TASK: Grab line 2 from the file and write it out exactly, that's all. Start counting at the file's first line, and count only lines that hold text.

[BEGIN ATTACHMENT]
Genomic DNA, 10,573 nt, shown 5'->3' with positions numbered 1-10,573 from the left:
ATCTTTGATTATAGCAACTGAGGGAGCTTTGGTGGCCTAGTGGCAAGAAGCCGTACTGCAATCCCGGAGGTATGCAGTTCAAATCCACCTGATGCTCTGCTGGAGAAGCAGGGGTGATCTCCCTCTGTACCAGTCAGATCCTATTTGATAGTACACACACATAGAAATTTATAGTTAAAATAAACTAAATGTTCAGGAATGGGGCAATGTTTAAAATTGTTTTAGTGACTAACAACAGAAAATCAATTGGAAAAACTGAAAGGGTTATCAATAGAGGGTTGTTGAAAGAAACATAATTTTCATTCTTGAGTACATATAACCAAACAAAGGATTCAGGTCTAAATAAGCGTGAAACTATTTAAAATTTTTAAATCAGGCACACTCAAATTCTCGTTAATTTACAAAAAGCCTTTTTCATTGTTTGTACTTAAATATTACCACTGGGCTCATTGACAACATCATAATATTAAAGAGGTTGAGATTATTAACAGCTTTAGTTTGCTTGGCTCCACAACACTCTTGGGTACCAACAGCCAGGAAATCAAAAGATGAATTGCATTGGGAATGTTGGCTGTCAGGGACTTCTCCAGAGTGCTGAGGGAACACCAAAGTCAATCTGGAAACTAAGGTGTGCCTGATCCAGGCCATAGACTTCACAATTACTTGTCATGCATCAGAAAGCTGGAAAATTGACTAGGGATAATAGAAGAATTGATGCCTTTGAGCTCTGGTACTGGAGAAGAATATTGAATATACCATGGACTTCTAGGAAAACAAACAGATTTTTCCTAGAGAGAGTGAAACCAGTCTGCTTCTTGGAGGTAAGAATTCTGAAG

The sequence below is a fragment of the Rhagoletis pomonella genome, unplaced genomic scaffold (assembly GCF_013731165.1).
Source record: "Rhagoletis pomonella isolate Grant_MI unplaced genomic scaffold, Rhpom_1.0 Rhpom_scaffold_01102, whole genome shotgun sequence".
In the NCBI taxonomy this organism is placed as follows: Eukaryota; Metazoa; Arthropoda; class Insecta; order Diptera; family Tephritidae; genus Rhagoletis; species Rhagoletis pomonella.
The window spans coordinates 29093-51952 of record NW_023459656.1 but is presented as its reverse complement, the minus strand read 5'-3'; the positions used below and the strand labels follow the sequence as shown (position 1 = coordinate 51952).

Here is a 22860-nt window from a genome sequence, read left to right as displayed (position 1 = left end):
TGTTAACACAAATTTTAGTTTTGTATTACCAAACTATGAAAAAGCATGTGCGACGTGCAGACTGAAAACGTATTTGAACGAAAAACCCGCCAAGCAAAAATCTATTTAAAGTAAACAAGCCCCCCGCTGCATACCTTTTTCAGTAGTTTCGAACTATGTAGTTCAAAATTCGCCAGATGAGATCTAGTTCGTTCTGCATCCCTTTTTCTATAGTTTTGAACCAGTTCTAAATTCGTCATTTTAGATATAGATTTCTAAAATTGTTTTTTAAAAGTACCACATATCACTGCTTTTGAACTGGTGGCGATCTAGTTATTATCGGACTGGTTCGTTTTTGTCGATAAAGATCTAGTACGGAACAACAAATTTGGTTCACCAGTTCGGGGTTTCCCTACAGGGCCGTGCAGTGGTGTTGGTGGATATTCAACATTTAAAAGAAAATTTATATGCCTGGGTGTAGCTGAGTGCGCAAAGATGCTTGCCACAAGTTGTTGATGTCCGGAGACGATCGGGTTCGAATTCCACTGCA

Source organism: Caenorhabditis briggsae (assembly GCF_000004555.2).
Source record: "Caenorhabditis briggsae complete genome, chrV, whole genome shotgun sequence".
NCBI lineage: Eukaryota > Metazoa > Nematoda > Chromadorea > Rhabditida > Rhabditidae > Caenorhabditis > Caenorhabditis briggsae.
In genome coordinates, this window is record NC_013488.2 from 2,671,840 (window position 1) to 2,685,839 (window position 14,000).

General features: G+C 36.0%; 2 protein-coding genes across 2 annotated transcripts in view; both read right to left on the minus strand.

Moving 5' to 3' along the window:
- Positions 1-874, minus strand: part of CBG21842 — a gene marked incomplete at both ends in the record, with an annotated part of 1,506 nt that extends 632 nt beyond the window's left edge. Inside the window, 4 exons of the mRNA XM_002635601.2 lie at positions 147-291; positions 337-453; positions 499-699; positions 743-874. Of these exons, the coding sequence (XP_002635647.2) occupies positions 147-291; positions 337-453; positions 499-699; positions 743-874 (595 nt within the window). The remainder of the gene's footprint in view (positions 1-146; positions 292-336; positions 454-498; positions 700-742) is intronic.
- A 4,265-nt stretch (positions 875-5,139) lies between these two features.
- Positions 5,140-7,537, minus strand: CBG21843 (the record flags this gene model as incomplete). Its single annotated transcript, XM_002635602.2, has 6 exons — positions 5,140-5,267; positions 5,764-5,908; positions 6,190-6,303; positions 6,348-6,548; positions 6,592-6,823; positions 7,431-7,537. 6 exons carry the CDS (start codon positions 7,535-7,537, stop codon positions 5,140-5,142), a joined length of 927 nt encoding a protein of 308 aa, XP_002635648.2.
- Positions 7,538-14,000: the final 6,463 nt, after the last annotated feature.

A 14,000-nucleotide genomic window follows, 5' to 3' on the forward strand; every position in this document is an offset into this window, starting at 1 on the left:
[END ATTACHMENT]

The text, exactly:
ATCTTTGATTATAGCAACTGAGGGAGCTTTGGTGGCCTAGTGGCAAGAAGCCGTACTGCAATCCCGGAGGTATGCAGTTCAAATCCACCTGATGCTCTGCTGGAGAAGCAGGGGTGATCTCCCTCTGTACCAGTCAGATCCTATTTGATAGTACACACACATAGAAATTTATAGTTAAAATAAACTAAATGTTCAGGAATGGGGCAATGTTTAAAATTGTTTTAGTGACTAACAACAGAAAATCAATTGGAAAAACTGAAAGGGTTATCAATAGAGGGTTGTTGAAAGAAACATAATTTTCATTCTTGAGTACATATAACCAAACAAAGGATTCAGGTCTAAATAAGCGTGAAACTATTTAAAATTTTTAAATCAGGCACACTCAAATTCTCGTTAATTTACAAAAAGCCTTTTTCATTGTTTGTACTTAAATATTACCACTGGGCTCATTGACAACATCATAATATTAAAGAGGTTGAGATTATTAACAGCTTTAGTTTGCTTGGCTCCACAACACTCTTGGGTACCAACAGCCAGGAAATCAAAAGATGAATTGCATTGGGAATGTTGGCTGTCAGGGACTTCTCCAGAGTGCTGAGGGAACACCAAAGTCAATCTGGAAACTAAGGTGTGCCTGATCCAGGCCATAGACTTCACAATTACTTGTCATGCATCAGAAAGCTGGAAAATTGACTAGGGATAATAGAAGAATTGATGCCTTTGAGCTCTGGTACTGGAGAAGAATATTGAATATACCATGGACTTCTAGGAAAACAAACAGATTTTTCCTAGAGAGAGTGAAACCAGTCTGCTTCTTGGAGGTAAGAATTCTGAAG